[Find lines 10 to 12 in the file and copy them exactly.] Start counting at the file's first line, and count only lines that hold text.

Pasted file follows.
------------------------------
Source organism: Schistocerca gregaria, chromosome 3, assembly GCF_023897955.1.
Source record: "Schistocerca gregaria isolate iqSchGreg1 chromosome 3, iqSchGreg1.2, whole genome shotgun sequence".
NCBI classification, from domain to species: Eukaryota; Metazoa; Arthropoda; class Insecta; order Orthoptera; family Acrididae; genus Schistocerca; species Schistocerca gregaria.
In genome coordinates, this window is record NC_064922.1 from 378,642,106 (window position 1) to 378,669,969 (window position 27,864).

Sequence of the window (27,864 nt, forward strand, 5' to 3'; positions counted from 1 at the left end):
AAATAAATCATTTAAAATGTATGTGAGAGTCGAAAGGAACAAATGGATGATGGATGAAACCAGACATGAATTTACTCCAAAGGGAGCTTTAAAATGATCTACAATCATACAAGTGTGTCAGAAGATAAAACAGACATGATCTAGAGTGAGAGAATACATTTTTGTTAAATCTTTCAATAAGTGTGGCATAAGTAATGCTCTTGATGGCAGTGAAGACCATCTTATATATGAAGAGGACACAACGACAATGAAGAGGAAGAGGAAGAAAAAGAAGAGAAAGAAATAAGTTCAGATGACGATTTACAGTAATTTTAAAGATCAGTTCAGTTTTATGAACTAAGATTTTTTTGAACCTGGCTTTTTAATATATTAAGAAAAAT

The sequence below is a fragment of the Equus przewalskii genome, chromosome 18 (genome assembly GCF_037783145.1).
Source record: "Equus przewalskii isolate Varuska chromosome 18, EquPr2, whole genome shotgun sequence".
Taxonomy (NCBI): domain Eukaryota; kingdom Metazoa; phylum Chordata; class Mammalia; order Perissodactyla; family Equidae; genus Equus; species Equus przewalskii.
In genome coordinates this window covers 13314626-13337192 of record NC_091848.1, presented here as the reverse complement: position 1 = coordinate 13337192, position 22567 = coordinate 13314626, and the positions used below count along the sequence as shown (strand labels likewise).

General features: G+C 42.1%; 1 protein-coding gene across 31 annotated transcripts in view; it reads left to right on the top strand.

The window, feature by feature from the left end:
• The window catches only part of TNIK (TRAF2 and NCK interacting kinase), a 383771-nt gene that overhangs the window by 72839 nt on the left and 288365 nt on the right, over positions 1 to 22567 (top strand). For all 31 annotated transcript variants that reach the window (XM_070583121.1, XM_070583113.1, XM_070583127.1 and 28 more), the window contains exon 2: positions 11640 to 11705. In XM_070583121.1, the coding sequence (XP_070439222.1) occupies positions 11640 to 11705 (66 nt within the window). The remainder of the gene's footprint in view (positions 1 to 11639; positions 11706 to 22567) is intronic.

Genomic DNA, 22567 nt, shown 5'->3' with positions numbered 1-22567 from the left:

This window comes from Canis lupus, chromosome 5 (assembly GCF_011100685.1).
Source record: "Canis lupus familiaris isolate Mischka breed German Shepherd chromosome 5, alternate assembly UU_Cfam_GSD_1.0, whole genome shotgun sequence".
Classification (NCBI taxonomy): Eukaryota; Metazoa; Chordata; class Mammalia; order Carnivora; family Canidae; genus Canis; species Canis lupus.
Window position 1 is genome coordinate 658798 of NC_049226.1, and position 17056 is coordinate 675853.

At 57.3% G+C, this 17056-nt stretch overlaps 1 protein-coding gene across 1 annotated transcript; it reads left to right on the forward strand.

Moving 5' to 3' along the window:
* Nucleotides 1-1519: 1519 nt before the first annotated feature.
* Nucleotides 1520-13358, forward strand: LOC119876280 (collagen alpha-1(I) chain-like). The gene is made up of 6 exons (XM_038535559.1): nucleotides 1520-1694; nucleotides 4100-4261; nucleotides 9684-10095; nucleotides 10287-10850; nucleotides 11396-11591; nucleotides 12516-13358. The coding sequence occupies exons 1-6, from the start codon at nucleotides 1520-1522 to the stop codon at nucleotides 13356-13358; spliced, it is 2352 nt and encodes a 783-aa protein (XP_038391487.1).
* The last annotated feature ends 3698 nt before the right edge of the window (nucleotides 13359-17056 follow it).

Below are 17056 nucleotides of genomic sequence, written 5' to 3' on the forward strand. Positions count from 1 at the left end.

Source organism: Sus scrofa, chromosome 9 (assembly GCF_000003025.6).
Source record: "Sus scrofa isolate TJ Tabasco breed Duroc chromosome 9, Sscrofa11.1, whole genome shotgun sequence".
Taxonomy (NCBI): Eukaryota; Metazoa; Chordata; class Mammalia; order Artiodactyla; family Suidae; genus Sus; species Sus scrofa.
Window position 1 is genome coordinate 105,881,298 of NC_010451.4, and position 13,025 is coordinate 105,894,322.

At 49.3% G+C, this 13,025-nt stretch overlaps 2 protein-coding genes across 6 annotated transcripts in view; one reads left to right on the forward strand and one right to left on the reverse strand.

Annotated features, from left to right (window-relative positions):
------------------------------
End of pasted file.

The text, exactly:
In genome coordinates this window covers 13314626-13337192 of record NC_091848.1, presented here as the reverse complement: position 1 = coordinate 13337192, position 22567 = coordinate 13314626, and the positions used below count along the sequence as shown (strand labels likewise).

General features: G+C 42.1%; 1 protein-coding gene across 31 annotated transcripts in view; it reads left to right on the top strand.

The window, feature by feature from the left end: